Bill Walsh's 1985 playbook is very large, most NFL playbooks are. The West Coast Offense--the Walsh Offense--used a lot of different formations and shifts, forcing a defense to keep up. All of the formations and shifting were not done just to look fancy; Walsh wanted to gain a tactical advantage by systematically probing a defense to gain information.
How does a defense deal with motion? Do they give away if they are playing man or zone when you move a receiver from one end of the formation to the other? How can we manipulate the defense to get a matchup we can win consistently?
If teams like to have certain players on the strong side of a formation--say a strong safety, a "power end," or SAM linebacker--motion can force them to play "out of position" so to speak, or to have to run across the formation and get set in time for the snap. The Stanford vs. Virginia Tech Orange Bowl game last year was a great example of this. Watch VT's defense; watch all the movement, pointing, and communication that has to happen on their end. One player screws up a run fit and it's a touchdown.
Walsh used formations and motion to garner information that would help him score points and win games.
One of the reasons that "the" West Coast Offense doesn't translate well to college is this size and complexity of the playbook. College teams simply don't have the same amount of time to install an offense and practice it. Simple offenses tend to win in college (see: Auburn), and "the" WCO is far from simple.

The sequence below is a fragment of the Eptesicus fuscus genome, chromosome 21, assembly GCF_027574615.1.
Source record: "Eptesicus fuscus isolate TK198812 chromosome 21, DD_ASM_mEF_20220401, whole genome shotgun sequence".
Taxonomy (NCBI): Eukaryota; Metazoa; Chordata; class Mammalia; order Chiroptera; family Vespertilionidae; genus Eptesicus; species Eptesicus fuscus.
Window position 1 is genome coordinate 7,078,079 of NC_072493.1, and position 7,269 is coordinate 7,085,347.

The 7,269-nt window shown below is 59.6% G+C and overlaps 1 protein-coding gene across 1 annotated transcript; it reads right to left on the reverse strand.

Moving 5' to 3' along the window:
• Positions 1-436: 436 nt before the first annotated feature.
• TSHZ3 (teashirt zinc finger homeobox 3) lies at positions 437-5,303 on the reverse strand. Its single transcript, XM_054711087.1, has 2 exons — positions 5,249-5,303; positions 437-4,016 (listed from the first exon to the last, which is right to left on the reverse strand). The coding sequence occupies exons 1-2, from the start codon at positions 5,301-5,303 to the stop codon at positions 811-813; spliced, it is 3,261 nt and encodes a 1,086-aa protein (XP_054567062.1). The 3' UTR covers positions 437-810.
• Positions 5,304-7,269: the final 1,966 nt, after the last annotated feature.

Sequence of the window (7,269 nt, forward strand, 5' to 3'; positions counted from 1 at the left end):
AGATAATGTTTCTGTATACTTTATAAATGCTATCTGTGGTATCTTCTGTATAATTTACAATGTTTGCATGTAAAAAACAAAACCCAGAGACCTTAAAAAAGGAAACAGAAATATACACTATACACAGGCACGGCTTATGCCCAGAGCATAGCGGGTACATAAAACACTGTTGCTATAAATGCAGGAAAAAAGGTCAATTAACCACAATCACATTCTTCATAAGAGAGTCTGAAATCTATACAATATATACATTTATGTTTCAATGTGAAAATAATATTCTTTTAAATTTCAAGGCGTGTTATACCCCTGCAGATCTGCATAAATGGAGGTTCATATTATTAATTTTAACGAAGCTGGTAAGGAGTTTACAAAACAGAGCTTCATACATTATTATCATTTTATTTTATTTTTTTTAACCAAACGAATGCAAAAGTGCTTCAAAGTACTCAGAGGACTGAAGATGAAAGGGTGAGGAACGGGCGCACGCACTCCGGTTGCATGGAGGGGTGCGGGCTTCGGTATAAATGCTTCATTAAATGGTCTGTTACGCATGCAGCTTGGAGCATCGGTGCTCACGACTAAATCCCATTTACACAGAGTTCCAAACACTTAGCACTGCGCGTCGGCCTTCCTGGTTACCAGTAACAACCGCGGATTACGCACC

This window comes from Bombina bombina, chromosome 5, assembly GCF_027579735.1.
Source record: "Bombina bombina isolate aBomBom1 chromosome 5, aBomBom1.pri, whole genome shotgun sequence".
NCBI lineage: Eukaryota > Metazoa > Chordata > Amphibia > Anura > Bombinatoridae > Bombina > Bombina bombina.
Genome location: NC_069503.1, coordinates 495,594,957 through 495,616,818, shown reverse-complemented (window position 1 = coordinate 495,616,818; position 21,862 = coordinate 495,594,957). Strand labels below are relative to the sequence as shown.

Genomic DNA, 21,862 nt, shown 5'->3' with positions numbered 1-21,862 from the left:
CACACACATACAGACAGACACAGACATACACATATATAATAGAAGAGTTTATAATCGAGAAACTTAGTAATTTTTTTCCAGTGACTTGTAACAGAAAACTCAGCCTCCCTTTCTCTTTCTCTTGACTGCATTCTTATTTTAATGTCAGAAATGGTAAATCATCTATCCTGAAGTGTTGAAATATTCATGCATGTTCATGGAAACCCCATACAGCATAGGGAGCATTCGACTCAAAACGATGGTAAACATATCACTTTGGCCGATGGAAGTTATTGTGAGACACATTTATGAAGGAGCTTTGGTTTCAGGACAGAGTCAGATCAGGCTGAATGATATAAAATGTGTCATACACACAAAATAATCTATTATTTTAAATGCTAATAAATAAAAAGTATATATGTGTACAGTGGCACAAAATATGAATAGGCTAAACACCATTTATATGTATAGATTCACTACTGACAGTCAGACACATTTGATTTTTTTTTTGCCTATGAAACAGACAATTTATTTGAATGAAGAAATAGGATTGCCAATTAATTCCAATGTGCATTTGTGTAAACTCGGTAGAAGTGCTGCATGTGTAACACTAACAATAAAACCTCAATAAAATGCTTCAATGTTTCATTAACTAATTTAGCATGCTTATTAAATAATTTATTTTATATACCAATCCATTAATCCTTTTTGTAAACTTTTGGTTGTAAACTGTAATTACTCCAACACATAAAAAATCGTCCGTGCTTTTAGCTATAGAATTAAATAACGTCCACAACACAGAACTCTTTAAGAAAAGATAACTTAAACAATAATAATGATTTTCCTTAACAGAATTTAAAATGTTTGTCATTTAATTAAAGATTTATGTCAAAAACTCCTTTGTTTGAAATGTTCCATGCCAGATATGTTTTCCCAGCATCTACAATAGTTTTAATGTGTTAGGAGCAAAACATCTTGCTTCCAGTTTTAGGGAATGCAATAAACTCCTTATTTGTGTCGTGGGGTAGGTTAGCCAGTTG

Very common in the Walsh offense, and much less common in today's NFL was the split back set with a quarterback under center. Today multiple WR sets are much more prevalent, and when two backs are on the field they are usually in some sort of I formation or split with the QB in shotgun.
Splitting backs to either side of the QB vs. lining them in an I formation makes it easier for them to pass protect and to get out in to their routes, but also weakens the downhill running game. NFL teams have used more shotgun in the recent past to add to these advantages in the passing game.
Balance in Playcalling
While the Walsh Offense used a large percentage of short, ball-control passes, Bill Walsh knew that an offense without balance is doomed to failure. Straight from the horse's mouth:
The Play-Pass is the one fundamentally sound football play that does everything possible to contradict the basic principles of defense. I truly believe it is the single best tool available to take advantage of a disciplined defense.